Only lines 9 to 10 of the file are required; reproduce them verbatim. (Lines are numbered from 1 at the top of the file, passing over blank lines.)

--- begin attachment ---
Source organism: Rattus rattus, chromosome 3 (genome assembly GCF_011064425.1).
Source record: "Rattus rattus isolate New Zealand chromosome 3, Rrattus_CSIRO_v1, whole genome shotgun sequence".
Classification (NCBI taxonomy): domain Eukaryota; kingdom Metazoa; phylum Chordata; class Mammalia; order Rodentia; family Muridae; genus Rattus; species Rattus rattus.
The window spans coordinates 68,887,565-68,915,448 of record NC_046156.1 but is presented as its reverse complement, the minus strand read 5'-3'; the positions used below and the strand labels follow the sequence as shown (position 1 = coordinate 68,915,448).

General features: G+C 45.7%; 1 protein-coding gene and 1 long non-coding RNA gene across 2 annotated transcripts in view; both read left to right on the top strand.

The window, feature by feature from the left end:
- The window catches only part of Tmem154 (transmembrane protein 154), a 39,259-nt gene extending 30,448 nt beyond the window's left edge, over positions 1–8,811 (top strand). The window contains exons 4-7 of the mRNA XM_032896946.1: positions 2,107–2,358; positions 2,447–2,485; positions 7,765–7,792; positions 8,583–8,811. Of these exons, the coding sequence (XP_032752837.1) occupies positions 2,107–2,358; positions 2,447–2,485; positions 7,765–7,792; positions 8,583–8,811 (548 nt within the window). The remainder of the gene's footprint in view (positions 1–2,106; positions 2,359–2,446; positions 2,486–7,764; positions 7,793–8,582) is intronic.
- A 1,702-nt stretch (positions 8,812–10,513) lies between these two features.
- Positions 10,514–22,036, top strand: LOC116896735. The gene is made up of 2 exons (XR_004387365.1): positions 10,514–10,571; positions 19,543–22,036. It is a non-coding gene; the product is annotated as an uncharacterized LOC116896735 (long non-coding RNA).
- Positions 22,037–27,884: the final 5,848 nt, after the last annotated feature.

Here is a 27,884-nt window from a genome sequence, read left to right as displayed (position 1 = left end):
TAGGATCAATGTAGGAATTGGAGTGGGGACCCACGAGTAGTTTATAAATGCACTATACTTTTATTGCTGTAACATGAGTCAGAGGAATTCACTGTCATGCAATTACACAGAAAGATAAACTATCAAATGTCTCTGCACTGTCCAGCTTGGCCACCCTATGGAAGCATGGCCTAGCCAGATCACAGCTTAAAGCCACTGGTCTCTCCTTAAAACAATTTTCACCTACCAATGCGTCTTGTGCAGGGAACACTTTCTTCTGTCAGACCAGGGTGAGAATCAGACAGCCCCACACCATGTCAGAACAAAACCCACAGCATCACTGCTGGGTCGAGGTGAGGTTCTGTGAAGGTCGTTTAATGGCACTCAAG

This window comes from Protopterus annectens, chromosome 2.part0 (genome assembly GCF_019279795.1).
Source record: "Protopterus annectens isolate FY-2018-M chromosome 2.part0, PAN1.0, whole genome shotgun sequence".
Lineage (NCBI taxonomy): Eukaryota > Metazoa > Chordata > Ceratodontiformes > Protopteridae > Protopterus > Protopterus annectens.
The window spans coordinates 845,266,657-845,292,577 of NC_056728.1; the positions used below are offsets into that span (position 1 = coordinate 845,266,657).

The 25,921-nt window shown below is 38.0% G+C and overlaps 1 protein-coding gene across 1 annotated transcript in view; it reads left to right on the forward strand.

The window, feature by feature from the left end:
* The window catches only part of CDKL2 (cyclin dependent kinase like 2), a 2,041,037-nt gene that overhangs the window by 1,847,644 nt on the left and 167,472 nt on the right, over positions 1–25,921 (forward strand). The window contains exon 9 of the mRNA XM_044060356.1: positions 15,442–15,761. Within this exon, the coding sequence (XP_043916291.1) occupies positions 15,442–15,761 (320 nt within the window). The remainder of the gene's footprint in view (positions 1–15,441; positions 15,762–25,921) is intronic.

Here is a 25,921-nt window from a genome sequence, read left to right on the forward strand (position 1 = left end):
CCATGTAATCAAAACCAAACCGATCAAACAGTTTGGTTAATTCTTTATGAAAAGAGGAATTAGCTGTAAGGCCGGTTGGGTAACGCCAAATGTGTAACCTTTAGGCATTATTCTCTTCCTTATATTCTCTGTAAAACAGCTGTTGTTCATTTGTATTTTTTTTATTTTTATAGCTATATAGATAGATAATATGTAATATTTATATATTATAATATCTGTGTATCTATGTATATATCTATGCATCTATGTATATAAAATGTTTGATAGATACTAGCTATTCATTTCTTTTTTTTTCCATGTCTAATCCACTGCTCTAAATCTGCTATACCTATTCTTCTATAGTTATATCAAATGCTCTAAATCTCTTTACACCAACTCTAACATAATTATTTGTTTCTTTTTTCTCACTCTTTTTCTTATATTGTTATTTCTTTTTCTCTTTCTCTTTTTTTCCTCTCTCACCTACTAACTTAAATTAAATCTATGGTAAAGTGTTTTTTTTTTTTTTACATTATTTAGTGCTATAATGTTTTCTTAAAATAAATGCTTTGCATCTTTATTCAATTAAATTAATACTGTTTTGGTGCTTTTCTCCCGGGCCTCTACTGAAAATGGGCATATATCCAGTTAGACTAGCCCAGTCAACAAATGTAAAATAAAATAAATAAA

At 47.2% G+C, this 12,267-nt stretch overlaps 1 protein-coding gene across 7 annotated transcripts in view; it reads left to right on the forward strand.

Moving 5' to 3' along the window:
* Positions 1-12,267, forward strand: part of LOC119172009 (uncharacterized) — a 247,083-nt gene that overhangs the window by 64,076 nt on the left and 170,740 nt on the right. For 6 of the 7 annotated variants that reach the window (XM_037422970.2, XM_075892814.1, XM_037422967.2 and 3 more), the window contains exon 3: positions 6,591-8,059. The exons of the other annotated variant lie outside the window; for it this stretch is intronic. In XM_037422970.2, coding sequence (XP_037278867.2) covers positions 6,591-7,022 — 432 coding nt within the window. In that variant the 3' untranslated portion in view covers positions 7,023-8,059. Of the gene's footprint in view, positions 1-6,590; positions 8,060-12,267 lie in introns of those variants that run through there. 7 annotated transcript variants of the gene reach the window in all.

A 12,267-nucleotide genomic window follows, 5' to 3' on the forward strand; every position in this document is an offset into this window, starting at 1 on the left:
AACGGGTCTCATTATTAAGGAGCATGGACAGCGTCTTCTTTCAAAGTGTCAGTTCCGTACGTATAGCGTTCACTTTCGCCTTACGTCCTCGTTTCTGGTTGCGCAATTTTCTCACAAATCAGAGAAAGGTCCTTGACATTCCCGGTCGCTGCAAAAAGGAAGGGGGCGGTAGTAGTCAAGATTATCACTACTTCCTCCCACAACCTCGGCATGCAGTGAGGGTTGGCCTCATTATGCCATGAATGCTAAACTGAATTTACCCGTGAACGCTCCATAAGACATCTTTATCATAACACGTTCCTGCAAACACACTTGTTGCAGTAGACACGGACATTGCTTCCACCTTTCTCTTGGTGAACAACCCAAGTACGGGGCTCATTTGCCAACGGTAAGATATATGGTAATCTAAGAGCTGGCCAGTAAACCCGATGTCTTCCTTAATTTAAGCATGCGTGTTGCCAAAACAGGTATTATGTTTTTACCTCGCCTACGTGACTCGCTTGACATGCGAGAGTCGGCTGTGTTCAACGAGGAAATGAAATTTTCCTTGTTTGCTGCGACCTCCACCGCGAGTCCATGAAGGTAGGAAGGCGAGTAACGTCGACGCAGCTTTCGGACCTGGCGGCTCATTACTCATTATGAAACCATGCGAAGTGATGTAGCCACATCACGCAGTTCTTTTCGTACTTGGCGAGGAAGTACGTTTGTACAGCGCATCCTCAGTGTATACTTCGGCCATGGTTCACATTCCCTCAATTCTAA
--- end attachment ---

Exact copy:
- Positions 10,514–22,036, top strand: LOC116896735. The gene is made up of 2 exons (XR_004387365.1): positions 10,514–10,571; positions 19,543–22,036. It is a non-coding gene; the product is annotated as an uncharacterized LOC116896735 (long non-coding RNA).
- Positions 22,037–27,884: the final 5,848 nt, after the last annotated feature.